"Fortunately, there is a simple solution – seek and obtain any arguably necessary clearances and permissions. Do so in advance. It happens every day – and it works. Artists and producers, show your affection for the music that came before you and your respect for those who created that music by erring on the side of caution. If you are not sure whether or not you need permission to use something, run it by your team. Ask your counsel. When in doubt, ask for a license! If you've been asked to license your music, take to heart your responsibility to mentor and assist younger musicians. Be thoughtful and reasonable when evaluating requests for licenses – and instruct record labels and publishers who hold rights in your works to do likewise. It is a tangible way to connect generations. Extend yourself even when the discussion about permission comes later than it should (i.e., after a record has been released). Remember, too, that a new song can rekindle interest in the original and in the original artist. Finally, keep in mind that while you are on the receiving end today, you may be the one seeking permission tomorrow."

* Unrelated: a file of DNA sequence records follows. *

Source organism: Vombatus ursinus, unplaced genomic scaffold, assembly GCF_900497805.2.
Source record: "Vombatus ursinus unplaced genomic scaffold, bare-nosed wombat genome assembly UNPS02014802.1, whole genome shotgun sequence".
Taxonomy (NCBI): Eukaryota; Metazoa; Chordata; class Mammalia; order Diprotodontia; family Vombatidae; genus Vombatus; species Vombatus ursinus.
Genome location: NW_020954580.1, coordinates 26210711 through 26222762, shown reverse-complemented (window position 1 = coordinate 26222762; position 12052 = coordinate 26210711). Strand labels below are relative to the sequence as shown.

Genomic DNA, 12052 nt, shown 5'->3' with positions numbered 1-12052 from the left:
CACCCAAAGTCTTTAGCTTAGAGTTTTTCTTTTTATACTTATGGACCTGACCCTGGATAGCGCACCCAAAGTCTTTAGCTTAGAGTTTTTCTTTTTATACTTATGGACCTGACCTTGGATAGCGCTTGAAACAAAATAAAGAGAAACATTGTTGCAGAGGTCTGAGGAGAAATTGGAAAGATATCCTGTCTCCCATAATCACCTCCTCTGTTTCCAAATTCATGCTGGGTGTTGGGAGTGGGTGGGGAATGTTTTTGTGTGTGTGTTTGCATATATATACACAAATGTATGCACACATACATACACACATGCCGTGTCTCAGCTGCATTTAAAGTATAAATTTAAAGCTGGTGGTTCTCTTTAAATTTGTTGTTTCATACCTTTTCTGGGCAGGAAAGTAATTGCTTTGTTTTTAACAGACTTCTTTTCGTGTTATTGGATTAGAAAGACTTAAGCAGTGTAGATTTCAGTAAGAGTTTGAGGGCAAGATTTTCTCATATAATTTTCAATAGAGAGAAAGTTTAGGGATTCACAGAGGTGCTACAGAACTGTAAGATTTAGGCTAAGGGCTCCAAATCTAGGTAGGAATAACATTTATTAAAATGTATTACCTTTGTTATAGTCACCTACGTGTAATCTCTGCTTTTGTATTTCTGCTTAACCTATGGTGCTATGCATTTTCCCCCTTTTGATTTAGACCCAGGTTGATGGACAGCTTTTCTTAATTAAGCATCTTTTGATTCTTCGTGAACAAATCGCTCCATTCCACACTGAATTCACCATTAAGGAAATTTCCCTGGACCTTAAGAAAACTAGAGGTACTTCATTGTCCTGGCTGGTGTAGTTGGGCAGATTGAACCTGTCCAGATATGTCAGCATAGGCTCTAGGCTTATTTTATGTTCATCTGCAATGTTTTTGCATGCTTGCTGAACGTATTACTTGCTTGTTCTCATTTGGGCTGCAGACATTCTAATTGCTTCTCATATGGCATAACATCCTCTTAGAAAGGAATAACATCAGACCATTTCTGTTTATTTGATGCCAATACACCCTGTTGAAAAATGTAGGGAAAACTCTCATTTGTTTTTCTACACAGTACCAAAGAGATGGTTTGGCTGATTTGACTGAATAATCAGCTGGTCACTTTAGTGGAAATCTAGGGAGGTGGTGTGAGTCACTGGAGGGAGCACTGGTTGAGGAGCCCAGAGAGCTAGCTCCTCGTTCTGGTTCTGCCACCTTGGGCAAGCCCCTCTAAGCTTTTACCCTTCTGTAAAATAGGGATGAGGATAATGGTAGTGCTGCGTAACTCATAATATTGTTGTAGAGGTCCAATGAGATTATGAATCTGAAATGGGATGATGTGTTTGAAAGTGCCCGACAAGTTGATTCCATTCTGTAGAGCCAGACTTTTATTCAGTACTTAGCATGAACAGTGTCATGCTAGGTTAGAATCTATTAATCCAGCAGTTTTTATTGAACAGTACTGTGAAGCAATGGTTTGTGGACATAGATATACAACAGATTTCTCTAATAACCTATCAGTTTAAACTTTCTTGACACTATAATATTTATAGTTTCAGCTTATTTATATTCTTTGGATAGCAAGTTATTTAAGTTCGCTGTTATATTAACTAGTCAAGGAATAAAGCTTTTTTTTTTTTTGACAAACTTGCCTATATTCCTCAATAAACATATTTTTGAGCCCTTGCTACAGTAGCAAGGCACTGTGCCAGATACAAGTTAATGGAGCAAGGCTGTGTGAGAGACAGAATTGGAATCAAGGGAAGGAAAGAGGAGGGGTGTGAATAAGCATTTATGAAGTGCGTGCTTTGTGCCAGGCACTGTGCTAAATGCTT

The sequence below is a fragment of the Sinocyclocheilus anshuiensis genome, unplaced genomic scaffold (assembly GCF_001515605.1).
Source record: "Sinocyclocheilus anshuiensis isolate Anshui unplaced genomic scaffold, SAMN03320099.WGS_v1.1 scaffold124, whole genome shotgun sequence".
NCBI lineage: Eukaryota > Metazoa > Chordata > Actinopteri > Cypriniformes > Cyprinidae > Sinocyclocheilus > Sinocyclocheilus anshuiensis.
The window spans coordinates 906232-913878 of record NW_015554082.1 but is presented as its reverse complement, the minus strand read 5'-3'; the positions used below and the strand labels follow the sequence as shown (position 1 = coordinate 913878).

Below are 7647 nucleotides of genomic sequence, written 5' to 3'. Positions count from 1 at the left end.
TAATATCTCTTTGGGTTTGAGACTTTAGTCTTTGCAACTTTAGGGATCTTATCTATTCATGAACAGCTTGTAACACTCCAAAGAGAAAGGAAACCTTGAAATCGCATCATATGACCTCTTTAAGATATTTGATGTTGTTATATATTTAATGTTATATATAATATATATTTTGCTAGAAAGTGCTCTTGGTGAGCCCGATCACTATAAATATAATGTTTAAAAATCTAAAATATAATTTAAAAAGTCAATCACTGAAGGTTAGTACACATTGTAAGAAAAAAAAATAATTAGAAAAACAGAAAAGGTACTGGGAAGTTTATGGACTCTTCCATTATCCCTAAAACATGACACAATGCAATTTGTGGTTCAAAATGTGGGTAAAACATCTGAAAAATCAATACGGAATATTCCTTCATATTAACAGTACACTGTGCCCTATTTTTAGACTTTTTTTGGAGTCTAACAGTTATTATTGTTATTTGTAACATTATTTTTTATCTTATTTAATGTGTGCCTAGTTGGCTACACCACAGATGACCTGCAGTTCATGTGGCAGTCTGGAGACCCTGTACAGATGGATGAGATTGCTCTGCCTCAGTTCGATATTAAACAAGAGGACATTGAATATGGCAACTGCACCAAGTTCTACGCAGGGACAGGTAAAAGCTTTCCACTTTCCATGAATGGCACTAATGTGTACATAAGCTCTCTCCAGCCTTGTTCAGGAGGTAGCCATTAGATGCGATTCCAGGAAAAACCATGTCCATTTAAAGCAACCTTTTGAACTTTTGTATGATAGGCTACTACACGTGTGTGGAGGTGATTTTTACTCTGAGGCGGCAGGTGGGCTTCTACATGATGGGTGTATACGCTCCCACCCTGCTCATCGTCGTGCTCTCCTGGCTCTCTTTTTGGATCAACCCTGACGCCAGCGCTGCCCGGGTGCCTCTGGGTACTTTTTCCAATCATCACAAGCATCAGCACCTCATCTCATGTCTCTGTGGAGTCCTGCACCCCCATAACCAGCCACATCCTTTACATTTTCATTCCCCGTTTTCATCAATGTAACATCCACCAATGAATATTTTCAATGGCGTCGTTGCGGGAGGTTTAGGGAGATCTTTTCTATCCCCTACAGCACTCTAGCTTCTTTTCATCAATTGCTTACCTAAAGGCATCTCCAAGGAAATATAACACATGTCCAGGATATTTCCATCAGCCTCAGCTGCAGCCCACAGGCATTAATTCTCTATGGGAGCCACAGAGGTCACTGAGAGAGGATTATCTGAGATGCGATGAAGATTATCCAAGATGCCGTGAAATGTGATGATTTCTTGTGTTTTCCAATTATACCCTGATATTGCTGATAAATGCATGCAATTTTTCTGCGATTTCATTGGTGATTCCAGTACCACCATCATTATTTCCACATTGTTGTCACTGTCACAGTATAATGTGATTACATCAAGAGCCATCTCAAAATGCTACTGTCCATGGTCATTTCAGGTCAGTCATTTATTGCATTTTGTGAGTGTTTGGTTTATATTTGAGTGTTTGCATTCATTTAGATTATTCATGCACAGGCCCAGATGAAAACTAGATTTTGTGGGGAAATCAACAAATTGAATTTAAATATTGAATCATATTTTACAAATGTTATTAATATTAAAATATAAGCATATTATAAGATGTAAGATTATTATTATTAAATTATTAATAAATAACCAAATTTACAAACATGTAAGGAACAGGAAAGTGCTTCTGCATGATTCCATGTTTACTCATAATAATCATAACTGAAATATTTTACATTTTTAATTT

Wednesday, March 18, 2015
Musicians Can Avoid Copyright Suits by Showing Sense and Respect; New York Times, 3/17/15
Jonathan Horn, New York Times; Musicians Can Avoid Copyright Suits by Showing Sense and Respect: